Finding My Way Home

by Jenny Lumsden

Everyone comes to faith in his or her own time and their own way. For some they are born into it and it always feels like home, for others they grow up with one way being dictated to them but it always feels “off” and so they go in search of other ways. For some the search ends and for others it doesn’t. However, more often than not I think there is intervention of the Divine sort that unexpectedly shows a searching soul the way that speaks to their soul. This is how becoming Quaker was for me. I attended a Meeting while visiting my friend, Sarah, in St. Paul. That day, the quiet, the incredible communal quiet of humble and unadorned people coming together to listen to God and be together while doing such, was such a powerful thing, that I knew that was the way for me. And with that knowledge there was a relief in my spirit, almost like my spiritual life had been holding it’s breath for a very long time waiting, waiting for me to find my way, and when I did it exhaled deeply with relief and joy.

Coming back home I found a nearby Meeting in Des Moines and was an attendee for a decade or so. My attendance was sporadic and I was always too shy to stay for the queries or potlucks afterwards but the blessed environment of purposeful group silence and seeking fed me nonetheless. I did feel like I wanted to know and be known there, however my intensely shy personality could never quite figure out how to insert myself in a way that felt okay. Still, I was content because I knew that I had found my people, my spiritual way and felt fed each time I attended and sat in purposeful silence with others.

Then tragedy found me one sunny, September afternoon when my husband suddenly died and I realized quickly that I had done myself a huge disservice because when I needed my spiritual community desperately, I had no way to reach out to them. No numbers to call, no way to ask for what I needed in that time, no lifeline to the spiritual community that had quietly been there for me for so many years. I felt alone, bereft and isolated and had no one to blame but myself and my shyness.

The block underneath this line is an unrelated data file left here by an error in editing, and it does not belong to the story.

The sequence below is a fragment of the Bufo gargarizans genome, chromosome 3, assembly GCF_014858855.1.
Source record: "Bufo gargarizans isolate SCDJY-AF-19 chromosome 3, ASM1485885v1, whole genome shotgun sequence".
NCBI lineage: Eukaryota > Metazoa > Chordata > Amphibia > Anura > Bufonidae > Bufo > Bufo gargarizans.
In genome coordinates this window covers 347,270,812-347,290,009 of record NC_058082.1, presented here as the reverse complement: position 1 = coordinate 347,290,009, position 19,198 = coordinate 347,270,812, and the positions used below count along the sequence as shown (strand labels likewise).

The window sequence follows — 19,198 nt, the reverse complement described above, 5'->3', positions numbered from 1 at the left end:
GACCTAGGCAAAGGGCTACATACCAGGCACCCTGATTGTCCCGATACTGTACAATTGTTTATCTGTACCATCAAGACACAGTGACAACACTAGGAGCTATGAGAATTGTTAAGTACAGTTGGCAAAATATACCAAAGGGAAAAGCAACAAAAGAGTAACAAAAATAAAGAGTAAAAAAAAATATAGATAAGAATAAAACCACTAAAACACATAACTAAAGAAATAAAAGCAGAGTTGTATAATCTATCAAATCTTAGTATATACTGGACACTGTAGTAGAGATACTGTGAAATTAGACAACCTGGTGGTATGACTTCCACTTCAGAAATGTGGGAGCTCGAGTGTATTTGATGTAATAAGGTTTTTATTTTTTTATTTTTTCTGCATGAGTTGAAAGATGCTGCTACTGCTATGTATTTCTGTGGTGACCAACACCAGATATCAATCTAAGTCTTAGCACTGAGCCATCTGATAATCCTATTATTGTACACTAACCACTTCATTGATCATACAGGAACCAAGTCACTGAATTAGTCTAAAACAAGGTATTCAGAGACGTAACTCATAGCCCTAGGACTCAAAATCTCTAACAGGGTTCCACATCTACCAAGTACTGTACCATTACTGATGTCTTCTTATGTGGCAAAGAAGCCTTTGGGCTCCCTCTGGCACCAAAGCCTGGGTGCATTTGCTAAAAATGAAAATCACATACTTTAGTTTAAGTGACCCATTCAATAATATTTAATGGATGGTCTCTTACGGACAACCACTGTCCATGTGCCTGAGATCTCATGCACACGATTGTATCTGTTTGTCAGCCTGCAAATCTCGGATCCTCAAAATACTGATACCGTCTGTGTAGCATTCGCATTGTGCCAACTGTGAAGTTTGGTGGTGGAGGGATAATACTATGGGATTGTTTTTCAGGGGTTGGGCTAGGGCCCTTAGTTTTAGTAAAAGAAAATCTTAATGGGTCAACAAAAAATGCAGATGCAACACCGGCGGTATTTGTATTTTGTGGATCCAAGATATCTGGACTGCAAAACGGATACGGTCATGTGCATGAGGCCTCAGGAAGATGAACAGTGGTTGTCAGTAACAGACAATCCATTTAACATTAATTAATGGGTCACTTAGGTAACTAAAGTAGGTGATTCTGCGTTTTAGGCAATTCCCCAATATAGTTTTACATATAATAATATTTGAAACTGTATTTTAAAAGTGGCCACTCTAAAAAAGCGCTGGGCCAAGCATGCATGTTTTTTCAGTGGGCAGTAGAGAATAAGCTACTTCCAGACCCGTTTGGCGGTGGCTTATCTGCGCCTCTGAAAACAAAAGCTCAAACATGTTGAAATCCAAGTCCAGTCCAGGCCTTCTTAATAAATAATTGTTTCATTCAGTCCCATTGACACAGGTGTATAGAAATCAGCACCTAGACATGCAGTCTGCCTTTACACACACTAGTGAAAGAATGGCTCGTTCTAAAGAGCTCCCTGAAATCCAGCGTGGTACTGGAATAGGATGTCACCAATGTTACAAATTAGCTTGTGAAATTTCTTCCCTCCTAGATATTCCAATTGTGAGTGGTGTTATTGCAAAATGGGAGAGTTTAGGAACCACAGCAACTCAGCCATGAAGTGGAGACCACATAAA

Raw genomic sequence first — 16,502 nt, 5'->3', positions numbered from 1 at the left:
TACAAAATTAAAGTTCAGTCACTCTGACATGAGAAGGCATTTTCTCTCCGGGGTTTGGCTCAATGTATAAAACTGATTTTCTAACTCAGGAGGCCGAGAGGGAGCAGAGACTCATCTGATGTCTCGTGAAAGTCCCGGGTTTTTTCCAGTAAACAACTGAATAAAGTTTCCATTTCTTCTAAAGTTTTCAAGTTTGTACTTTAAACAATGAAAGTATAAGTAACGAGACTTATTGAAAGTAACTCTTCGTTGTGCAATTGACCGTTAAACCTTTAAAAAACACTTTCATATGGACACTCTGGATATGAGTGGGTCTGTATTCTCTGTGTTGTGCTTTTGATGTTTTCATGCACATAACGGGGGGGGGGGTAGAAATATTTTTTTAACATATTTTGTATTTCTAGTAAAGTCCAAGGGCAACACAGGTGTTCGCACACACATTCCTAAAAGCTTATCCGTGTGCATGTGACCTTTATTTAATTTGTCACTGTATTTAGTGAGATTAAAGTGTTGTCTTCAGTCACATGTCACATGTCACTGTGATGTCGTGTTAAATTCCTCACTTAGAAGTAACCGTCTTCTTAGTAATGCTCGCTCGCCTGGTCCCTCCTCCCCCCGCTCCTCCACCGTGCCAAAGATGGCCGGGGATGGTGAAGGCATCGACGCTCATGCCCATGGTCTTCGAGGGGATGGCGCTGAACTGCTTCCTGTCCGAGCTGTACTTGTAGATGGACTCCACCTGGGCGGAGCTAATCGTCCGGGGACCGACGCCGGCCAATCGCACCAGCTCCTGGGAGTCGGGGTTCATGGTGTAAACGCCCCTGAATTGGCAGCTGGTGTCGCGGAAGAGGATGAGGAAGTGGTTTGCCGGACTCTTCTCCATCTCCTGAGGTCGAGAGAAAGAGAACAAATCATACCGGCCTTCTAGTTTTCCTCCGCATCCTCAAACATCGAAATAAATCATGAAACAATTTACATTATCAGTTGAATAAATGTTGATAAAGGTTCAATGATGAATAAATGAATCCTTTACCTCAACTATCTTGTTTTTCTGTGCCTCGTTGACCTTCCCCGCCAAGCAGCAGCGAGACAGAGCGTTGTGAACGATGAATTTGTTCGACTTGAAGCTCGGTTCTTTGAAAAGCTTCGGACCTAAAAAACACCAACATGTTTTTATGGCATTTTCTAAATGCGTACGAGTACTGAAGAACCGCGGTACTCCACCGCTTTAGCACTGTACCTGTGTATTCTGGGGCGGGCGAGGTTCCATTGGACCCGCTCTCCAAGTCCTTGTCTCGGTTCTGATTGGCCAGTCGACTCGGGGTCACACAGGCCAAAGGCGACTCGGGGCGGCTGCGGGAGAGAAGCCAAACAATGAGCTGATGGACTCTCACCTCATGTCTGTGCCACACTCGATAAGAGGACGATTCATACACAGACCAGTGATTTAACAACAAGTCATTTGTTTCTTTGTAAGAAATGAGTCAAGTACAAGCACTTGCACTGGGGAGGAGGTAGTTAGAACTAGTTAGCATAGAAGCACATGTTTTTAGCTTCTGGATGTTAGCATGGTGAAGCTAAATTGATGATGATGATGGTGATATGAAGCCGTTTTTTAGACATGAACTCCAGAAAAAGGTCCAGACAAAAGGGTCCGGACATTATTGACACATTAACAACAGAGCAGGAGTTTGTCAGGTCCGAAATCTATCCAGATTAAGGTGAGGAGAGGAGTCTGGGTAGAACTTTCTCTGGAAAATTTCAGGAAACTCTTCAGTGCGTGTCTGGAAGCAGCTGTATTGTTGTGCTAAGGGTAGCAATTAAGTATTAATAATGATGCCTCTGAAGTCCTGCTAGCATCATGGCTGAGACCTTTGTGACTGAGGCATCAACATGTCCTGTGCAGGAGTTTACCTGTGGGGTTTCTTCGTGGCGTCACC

Several months later, after the initial shock of John’s death had worn off I realized I had also done myself a massive disservice by not being more present and engaged in Meeting so that others could reach out to me as well, so that I could be of service to those I loved when they needed me. This was a one of those understandings that comes strangely from the unexpected and tragic. From there I knew I wanted not only to attend Meeting but I wanted both the spiritual community and the responsibility that comes from immersing oneself in such a community.

As time passed I realized I wanted more than a community, I yearned for a spiritual family. What I didn’t know was how to find that. Way opens and Spirit moves us where we are supposed to be often without our knowledge. So when I moved to Adel, away from my marital home and closer to my family, I had no idea that I would soon be among my spiritual family. Bear Creek Meeting is in Earlham, Iowa a very short drive from Adel and I had been curious about this Meeting that was located so near many of the conservation areas I loved for many years but again shyness had kept me away. But my need, my longing for community and family was soon a much stronger pull than my shyness and after summoning my bravery I made the short drive to Bear Creek my heart pounding the entire way.

I can say now that there was never a time I should have been nervous or scared. There was never a time that I should have felt that I wouldn’t be wanted or welcomed because I knew when I first laid eyes on the building that I belonged there and that intuitive feeling was soon cemented by the open arms of the Bear Creek community.

Maybe it was the age of the building and it’s over 100 years of communal gatherings housed and remembered within its walls, or the rural setting that spoke to my own ancestral ties to the land in Dallas County that spoke so deeply to me that chilly morning, but more than likely it was the warm and inviting spirits of those in attendance that first day when I timidly opened the aged door with it’s original latch and hesitantly entered. It became quite clear to me quickly that this was to be my place, my spiritual home.

I had quite literally happened onto being a Quaker by Divine intervention in showing me my way through my forever friend Sarah, but I found my spiritual home by choice when I purposely spoke up and requested to belong, really belong to Bear Creek. Of all the things I have done since the passing of my late husband, immersing myself into a community, opening myself up to be vulnerable and known by others has been the most brave and deeply fulfilling, and I am forever grateful. My tired, timid and broken self had been led gently by Spirit and finally found my way home.


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